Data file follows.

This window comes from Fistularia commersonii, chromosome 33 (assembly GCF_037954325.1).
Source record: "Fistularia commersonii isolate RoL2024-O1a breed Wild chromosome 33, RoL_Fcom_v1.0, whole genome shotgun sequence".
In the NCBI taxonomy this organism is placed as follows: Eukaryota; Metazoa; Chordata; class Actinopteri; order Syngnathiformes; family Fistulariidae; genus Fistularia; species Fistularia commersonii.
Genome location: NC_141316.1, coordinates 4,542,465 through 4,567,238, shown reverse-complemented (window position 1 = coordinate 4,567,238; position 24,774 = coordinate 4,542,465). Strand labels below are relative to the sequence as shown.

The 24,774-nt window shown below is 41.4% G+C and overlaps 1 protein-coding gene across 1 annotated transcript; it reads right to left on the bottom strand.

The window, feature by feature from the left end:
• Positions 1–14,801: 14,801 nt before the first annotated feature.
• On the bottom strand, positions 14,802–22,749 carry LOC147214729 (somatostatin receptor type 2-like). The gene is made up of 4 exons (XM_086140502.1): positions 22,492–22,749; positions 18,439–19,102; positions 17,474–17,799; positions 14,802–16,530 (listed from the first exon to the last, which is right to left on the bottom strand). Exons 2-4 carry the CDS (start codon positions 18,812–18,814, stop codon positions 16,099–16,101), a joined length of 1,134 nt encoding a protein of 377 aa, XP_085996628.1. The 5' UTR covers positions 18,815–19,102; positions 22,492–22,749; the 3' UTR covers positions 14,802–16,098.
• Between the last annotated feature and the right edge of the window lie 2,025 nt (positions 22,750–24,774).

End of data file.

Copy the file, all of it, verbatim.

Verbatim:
This window comes from Fistularia commersonii, chromosome 33 (assembly GCF_037954325.1).
Source record: "Fistularia commersonii isolate RoL2024-O1a breed Wild chromosome 33, RoL_Fcom_v1.0, whole genome shotgun sequence".
In the NCBI taxonomy this organism is placed as follows: Eukaryota; Metazoa; Chordata; class Actinopteri; order Syngnathiformes; family Fistulariidae; genus Fistularia; species Fistularia commersonii.
Genome location: NC_141316.1, coordinates 4,542,465 through 4,567,238, shown reverse-complemented (window position 1 = coordinate 4,567,238; position 24,774 = coordinate 4,542,465). Strand labels below are relative to the sequence as shown.

The 24,774-nt window shown below is 41.4% G+C and overlaps 1 protein-coding gene across 1 annotated transcript; it reads right to left on the bottom strand.

The window, feature by feature from the left end:
• Positions 1–14,801: 14,801 nt before the first annotated feature.
• On the bottom strand, positions 14,802–22,749 carry LOC147214729 (somatostatin receptor type 2-like). The gene is made up of 4 exons (XM_086140502.1): positions 22,492–22,749; positions 18,439–19,102; positions 17,474–17,799; positions 14,802–16,530 (listed from the first exon to the last, which is right to left on the bottom strand). Exons 2-4 carry the CDS (start codon positions 18,812–18,814, stop codon positions 16,099–16,101), a joined length of 1,134 nt encoding a protein of 377 aa, XP_085996628.1. The 5' UTR covers positions 18,815–19,102; positions 22,492–22,749; the 3' UTR covers positions 14,802–16,098.
• Between the last annotated feature and the right edge of the window lie 2,025 nt (positions 22,750–24,774).